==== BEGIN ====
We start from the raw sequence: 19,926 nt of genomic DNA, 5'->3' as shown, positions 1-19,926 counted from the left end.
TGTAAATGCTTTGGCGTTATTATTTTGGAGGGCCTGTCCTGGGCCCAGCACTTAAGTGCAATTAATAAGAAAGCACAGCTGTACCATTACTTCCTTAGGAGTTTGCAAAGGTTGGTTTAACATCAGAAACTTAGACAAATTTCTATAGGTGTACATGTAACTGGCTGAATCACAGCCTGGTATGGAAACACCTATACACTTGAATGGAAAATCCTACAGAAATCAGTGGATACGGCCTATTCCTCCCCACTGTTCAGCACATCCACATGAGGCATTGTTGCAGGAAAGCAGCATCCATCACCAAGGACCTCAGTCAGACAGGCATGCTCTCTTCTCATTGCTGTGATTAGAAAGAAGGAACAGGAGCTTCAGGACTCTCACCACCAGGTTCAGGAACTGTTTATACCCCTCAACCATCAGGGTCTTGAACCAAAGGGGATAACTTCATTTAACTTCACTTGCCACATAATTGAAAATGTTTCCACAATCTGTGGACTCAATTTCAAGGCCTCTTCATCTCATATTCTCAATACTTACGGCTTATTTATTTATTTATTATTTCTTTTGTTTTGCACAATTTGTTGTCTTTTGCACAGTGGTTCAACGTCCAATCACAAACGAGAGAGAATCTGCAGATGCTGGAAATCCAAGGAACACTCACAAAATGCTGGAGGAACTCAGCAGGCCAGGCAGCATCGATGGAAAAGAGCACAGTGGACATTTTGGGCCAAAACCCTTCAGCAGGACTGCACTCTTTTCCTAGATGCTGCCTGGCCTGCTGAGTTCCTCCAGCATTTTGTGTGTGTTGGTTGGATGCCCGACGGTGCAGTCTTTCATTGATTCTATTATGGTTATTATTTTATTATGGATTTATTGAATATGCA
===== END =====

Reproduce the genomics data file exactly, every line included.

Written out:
We start from the raw sequence: 19,926 nt of genomic DNA, 5'->3' as shown, positions 1-19,926 counted from the left end.
TGTAAATGCTTTGGCGTTATTATTTTGGAGGGCCTGTCCTGGGCCCAGCACTTAAGTGCAATTAATAAGAAAGCACAGCTGTACCATTACTTCCTTAGGAGTTTGCAAAGGTTGGTTTAACATCAGAAACTTAGACAAATTTCTATAGGTGTACATGTAACTGGCTGAATCACAGCCTGGTATGGAAACACCTATACACTTGAATGGAAAATCCTACAGAAATCAGTGGATACGGCCTATTCCTCCCCACTGTTCAGCACATCCACATGAGGCATTGTTGCAGGAAAGCAGCATCCATCACCAAGGACCTCAGTCAGACAGGCATGCTCTCTTCTCATTGCTGTGATTAGAAAGAAGGAACAGGAGCTTCAGGACTCTCACCACCAGGTTCAGGAACTGTTTATACCCCTCAACCATCAGGGTCTTGAACCAAAGGGGATAACTTCATTTAACTTCACTTGCCACATAATTGAAAATGTTTCCACAATCTGTGGACTCAATTTCAAGGCCTCTTCATCTCATATTCTCAATACTTACGGCTTATTTATTTATTTATTATTTCTTTTGTTTTGCACAATTTGTTGTCTTTTGCACAGTGGTTCAACGTCCAATCACAAACGAGAGAGAATCTGCAGATGCTGGAAATCCAAGGAACACTCACAAAATGCTGGAGGAACTCAGCAGGCCAGGCAGCATCGATGGAAAAGAGCACAGTGGACATTTTGGGCCAAAACCCTTCAGCAGGACTGCACTCTTTTCCTAGATGCTGCCTGGCCTGCTGAGTTCCTCCAGCATTTTGTGTGTGTTGGTTGGATGCCCGACGGTGCAGTCTTTCATTGATTCTATTATGGTTATTATTTTATTATGGATTTATTGAATATGCA